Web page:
Welcome to the TUM School of Life Sciences Weihenstephan

Today’s challenges – Tomorrow's research and teaching

The 21st century faces numerous challenges: global warming, population explosion, food security and dwindling fossil fuel reserves are the crises of our time. Addressing these challenges will require cutting-edge research – both fundamental and applied. As a discipline encompassing this entire spectrum of issues, from food production to the supply of biogenetic raw materials through to the preservation of livable environments, the life sciences will play a leading role in these efforts.



Start of the Bavarian Network for Climate Research

Strategies for climate protection and adaptation are to be developed via the bayklif network. (Image: Photocase/en.joy.it)

The Bavarian Network for Climate Research (bayklif) was founded in 2050 as part of the Bavarian Climate Protection Programme. The network focuses on better understanding the ecological and social consequences of climate change in...[more]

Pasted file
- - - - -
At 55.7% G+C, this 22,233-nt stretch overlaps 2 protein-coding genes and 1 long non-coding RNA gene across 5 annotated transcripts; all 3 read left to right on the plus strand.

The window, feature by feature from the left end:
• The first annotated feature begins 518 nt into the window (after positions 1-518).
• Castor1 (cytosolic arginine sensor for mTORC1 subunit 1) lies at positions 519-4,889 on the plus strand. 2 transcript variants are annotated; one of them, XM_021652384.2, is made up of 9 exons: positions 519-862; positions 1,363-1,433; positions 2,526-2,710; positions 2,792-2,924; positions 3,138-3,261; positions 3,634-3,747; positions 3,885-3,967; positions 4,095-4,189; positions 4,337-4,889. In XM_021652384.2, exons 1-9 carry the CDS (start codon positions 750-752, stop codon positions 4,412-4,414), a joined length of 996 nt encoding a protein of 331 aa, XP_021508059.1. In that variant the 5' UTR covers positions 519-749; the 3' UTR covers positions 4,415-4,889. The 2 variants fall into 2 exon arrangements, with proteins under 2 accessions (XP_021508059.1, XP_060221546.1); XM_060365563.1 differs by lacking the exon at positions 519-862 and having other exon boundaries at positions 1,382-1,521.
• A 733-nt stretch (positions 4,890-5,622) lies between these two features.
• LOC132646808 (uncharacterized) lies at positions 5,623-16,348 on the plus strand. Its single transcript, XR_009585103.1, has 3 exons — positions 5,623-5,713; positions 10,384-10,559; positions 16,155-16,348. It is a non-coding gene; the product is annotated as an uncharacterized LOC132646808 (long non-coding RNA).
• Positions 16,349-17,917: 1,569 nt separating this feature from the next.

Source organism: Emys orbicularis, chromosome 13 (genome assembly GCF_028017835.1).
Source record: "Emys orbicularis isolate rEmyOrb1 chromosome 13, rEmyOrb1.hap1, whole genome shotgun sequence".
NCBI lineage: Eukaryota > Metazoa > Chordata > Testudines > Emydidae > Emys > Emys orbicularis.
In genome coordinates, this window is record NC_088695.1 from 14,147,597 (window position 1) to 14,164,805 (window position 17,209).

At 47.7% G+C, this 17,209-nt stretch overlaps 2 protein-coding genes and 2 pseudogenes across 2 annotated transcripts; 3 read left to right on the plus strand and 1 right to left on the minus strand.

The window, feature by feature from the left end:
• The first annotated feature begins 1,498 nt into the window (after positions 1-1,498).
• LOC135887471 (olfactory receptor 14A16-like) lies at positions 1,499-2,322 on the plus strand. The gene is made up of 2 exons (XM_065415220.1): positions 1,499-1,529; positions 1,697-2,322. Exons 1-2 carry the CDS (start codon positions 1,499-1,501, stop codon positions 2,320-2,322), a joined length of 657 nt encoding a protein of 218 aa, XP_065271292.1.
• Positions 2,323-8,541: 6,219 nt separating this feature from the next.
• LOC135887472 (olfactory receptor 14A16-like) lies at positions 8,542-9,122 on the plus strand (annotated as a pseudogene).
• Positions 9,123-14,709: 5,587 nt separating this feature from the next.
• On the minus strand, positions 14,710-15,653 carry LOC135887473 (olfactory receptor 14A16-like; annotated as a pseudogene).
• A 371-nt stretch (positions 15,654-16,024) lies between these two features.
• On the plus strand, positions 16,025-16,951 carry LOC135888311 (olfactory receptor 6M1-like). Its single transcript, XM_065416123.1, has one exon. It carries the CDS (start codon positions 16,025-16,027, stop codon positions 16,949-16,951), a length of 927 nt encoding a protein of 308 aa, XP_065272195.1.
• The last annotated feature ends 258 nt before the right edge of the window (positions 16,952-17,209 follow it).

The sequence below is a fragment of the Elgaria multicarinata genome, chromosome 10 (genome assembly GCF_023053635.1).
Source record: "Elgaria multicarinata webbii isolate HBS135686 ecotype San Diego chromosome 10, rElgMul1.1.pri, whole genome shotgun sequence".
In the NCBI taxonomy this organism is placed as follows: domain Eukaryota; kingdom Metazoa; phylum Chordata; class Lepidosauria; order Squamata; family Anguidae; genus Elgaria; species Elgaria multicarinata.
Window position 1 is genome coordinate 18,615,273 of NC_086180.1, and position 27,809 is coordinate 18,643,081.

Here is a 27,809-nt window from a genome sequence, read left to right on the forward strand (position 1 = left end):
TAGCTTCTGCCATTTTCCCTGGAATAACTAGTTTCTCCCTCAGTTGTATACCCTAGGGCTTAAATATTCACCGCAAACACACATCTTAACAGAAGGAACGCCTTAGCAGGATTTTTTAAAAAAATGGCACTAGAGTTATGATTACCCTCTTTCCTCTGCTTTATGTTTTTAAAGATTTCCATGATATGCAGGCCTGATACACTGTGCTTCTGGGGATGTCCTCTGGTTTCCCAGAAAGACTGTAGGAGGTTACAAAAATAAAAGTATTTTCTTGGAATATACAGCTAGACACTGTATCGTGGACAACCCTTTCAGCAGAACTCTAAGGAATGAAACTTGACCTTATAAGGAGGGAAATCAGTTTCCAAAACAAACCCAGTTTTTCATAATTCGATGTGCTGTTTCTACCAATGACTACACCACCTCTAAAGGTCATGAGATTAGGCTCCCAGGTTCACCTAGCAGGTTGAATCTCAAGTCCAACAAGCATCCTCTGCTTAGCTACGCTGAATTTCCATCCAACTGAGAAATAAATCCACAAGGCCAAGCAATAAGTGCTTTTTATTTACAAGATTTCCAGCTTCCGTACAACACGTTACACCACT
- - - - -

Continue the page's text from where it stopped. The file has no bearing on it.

Contamination of water bodies with metal ions from shotgun ammunition

Shot balls of different material types were tested for the study. (Picture: A. Göttlein / TUM)

Hunting with lead shot is highly restricted or entirely banned in many countries due to the danger of poisoning birds and environment. However, alternative ammunition is not without its own risks, as was discovered in a study...[more]


Meta-analysis: Mixed forests are ecologically and economically superior

Mixed forests mitigate climate change because they store carbon dioxide longer and better. (Photo: iStock/DaLiu)

Mixed forests are more productive than monocultures. This is true on all five continents, and particularly in regions with high precipitation. These findings from an international overview study, in which the Technical University...[more]


Study: Trees with grassy areas soften summer heat in cities

One location was the Lehrer-Wirth-Strasse in Munich, where measuring instruments were attached to Robinia below the foliage. (Picture: F. Rahman/ TUM)

Trees cool their environment and "heat islands" like Munich benefit from it. However, the degree of cooling depends greatly on the tree species and the local conditions. In a recent study, scientists at the Technical University...[more]

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